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The EU parliamentary elections held over the weekend revealed results that might shake up economic policies in the region. Here’s a quick rundown of what you need to know:

1. Landslide victories for anti-EU parties.

As French Prime Minister Manuel Valls put it, the victory of protest parties in the recent parliamentary elections was an “earthquake” as it threatens to topple the once solid political ruling core in the EU. Analysts remarked that this reflects increasing frustration over the leaders’ handling of the euro zone crisis.

In France, the National Front party bagged roughly a quarter of the total votes while the ruling Socialist party came up with only 15%. The United Kingdom Independence Party or UKIP took the lead with 27% of the votes while the ruling party in Greece was left with only a 2-seat majority in a 300-seat parliament.

2. No more united front for France and Germany?

What’s interesting to note is that parties strongly against austerity and unemployment were able to emerge as winners, upping the odds that lawmakers could push for economic reforms. In particular, the weakening of President Francois Hollande’s political party in France could leave German Chancellor Angela Merkel without the usual support from her BFF when it comes to implementing strict budget cuts across the region.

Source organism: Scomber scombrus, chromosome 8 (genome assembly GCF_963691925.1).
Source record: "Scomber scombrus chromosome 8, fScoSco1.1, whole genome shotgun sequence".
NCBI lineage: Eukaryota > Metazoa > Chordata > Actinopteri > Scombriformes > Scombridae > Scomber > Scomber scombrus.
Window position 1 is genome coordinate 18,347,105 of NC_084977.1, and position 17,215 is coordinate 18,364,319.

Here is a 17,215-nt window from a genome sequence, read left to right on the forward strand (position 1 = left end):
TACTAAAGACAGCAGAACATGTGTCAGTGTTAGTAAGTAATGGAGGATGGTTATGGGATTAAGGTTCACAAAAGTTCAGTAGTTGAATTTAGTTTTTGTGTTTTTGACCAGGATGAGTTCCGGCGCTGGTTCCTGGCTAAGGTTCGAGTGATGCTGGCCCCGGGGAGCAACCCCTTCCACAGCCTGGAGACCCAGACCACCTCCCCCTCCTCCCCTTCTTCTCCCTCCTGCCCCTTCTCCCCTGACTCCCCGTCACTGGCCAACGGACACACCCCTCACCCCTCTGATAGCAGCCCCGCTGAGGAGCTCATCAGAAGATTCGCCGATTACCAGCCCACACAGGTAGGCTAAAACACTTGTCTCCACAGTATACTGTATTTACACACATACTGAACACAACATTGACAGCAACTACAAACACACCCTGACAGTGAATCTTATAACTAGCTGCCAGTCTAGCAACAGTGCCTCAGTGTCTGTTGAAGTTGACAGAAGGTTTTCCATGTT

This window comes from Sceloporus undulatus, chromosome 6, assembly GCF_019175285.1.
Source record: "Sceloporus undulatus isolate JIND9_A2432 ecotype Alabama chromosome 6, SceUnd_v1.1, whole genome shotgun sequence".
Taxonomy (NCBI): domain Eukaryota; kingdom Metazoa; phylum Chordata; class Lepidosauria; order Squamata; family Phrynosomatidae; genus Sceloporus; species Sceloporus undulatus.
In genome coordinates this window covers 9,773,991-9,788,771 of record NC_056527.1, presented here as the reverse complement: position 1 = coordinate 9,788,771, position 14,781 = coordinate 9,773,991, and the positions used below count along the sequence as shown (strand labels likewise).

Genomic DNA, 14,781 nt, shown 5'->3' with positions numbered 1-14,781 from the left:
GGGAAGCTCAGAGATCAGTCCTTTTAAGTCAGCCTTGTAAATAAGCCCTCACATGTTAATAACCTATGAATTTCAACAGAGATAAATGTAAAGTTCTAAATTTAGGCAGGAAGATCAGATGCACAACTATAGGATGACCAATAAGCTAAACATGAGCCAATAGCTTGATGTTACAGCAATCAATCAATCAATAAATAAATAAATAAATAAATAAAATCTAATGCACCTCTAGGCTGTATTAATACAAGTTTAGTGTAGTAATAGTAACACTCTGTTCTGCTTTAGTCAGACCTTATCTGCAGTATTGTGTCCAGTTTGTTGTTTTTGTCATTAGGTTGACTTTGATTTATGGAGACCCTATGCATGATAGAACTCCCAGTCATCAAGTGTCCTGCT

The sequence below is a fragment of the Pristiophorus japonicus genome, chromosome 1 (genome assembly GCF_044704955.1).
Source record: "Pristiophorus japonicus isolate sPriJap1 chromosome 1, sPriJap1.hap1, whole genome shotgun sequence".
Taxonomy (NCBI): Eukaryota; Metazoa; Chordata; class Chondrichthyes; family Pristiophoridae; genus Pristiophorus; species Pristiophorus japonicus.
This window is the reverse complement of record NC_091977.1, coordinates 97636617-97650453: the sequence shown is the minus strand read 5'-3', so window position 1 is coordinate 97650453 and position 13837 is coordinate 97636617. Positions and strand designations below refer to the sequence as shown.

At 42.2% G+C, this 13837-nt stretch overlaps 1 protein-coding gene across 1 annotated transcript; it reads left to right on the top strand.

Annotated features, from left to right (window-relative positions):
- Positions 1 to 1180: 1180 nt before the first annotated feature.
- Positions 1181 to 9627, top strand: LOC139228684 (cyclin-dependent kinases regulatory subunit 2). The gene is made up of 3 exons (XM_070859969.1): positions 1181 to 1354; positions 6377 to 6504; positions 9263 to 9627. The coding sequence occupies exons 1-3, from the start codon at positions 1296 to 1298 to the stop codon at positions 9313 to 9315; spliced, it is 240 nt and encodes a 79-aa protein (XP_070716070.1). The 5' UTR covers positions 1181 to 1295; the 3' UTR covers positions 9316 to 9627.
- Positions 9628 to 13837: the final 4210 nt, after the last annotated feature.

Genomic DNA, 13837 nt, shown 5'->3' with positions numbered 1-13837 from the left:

“It will be more about pursuing policies that resonate with the people,” Merkel noted. “They are less interested in the issue of whether there should be treaty change or not, but rather whether Europe is making a difference in their own lives.” After all, several taxpayers have blamed austerity measures for derailing the economic recovery in the euro zone.

3. Market reaction was generally positive for the euro.

Despite the potential change in the euro zone’s political landscape, the election results seemed nothing more than a slight tremor for the euro. EUR/USD managed to recover above 1.3650 early in the week while EUR/JPY was able to climb back above 139.00.

Perhaps markets are looking forward to a better set of economic reforms that could both trim government deficits and provide support for overall growth. Many believe that the previous ruling parties have failed to impress and that it’s about time to try other ideas. Do you think this could provide long-term support for the euro or was the rally a mere correction?